Our ability to think about what’s going on inside other people’s heads is called theory of mind.

Harvard University

For many in the developed world, life before vaccines and antibiotics is hard to imagine, let alone remember. In a mere matter of decades, we have rapidly reduced the risk of death from common infections and even eliminated some deadly diseases. But disease-causing organisms are fighting back, evolving ways to survive our biomedical weapons.

As water temperatures rise, southern New England is losing its lobsters.
Derek Keats, Wikimedia Commons / https://creativecommons.org/licenses/by/2.0/deed.en

When it comes to the iconic fisheries of New England, lobster is a close second only to cod. But lobsters are not faring well in the waters off southern New England. In fact, on a ten-point scale, lobster biologist Kari Lavalli of Boston University puts the population at a three.

Beth Casoni, Executive Director of the Massachusetts Lobstermen's Association, says lobsters south and west of Cape Cod have faced “a multitude of stressors.” Lavalli agrees, but points the finger primarily at climate change. Both say this is definitely not the fault of those who catch and eat lobsters.

Loral O'Hara, a research engineer at Woods Hole Oceanographic Institution, is one of twelve new NASA astronaut candidates.
Courtesy of NASA / Public Domain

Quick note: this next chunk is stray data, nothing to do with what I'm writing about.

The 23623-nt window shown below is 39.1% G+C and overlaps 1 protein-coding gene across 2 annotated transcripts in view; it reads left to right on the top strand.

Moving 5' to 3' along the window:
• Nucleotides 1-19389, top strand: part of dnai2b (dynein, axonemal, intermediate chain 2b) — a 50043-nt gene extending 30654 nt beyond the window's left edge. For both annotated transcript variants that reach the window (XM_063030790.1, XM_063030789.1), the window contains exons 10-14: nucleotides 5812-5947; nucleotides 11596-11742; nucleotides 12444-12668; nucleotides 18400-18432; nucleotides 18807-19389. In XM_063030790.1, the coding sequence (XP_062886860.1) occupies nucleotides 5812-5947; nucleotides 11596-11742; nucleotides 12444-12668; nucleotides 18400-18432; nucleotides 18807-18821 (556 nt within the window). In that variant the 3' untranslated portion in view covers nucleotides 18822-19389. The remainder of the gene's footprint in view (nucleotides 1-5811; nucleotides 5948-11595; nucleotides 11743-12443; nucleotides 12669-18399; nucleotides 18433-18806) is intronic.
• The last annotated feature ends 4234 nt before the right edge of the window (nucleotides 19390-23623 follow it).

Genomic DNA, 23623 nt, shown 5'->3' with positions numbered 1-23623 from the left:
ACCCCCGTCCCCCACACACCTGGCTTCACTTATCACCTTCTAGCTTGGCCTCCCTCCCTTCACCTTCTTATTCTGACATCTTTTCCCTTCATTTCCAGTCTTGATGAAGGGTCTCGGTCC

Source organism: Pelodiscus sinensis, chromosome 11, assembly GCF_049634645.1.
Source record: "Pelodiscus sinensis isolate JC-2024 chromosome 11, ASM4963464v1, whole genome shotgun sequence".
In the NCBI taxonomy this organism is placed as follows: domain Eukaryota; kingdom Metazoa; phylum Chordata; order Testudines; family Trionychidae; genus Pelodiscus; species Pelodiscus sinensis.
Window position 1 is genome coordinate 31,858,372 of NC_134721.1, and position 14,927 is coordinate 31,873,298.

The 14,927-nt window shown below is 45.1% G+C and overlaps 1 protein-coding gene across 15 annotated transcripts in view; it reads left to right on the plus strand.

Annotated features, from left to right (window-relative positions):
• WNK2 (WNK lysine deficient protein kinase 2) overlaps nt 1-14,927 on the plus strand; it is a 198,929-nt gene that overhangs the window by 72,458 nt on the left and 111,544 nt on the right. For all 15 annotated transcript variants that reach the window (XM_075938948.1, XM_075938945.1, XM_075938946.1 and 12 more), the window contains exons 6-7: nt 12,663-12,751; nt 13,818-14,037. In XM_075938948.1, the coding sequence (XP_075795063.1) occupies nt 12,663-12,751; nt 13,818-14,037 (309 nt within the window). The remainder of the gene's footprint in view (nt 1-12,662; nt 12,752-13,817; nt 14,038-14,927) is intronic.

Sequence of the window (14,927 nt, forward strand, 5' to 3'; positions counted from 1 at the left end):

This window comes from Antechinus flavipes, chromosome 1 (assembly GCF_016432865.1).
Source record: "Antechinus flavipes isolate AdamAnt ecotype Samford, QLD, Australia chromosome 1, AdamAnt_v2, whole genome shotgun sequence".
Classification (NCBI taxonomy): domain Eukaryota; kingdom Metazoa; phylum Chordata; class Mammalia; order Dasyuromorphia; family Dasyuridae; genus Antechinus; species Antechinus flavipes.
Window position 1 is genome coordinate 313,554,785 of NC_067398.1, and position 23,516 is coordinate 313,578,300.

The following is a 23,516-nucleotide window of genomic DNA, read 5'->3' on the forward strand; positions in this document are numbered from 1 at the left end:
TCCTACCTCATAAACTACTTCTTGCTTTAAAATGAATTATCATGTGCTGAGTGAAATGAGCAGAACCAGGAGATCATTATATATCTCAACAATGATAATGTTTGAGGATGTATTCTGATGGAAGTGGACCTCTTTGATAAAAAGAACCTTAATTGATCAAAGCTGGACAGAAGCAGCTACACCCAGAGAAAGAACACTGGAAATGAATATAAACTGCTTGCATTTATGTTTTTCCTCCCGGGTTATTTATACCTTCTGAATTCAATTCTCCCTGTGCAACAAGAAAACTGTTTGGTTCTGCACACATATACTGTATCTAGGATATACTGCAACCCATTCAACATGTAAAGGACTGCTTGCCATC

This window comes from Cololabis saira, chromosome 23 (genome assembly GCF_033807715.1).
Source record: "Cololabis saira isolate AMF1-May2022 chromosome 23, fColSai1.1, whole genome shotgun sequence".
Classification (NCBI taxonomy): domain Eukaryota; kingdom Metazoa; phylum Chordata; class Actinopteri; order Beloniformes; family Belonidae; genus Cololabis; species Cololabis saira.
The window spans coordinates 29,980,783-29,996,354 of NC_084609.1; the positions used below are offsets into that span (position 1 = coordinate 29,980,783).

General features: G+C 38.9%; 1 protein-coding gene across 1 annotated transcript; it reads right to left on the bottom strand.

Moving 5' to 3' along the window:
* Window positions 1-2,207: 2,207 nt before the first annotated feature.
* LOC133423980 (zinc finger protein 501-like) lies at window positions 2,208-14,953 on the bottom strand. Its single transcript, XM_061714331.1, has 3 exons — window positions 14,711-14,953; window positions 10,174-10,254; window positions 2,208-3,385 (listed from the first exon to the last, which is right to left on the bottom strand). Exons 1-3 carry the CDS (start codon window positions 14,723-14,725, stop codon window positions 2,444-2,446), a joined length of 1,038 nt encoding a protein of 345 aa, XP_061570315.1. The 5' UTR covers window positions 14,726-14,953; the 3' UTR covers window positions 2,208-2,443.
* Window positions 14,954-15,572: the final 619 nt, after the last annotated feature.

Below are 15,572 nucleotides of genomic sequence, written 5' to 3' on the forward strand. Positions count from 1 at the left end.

NASA's new class of astronaut candidates will likely have a shot at being among the first humans to visit Mars. That, plus media coverage of commercial space flight and a major social media push, may have contributed to a record 18,300 applicants. In the end, twelve were selected, including Loral O'Hara, a research engineer at Woods Hole Oceanographic Institution (for two more months).

Art Caplan of NYU
New York University

Cystic fibrosis is a common genetic disease, relatively speaking. About one in 25 to 30 Caucasians are carriers of a cystic fibrosis mutation. But there are more than 1,700 mutations of the cystic fibrosis gene that can result in different disease symptoms.

Researchers and companies working on cystic fibrosis treatments are increasingly paying attention to which mutations a patient carries, and tailoring drugs to certain mutations.

In the past year or so, we’ve seen the rise of phrases like post-truth, alternative facts, and fake news. Many point the finger at the internet – a place where just about anyone can post just about anything they want, and where it’s easy to find information supporting your preconceived notions, no matter what those notions are.

Self-folding pasta could significantly cut the cost and carbon footprint of shipping dried pasta - a multi-billion dollar industry in the U.S.
Courtesy of Transformative Appetite / MIT Media Lab

President Trump has clearly signaled that his administration won't make an effort to reduce greenhouse gas emissions, but one initiative he proposed this week might do just that. And other cuts could come from unexpected places.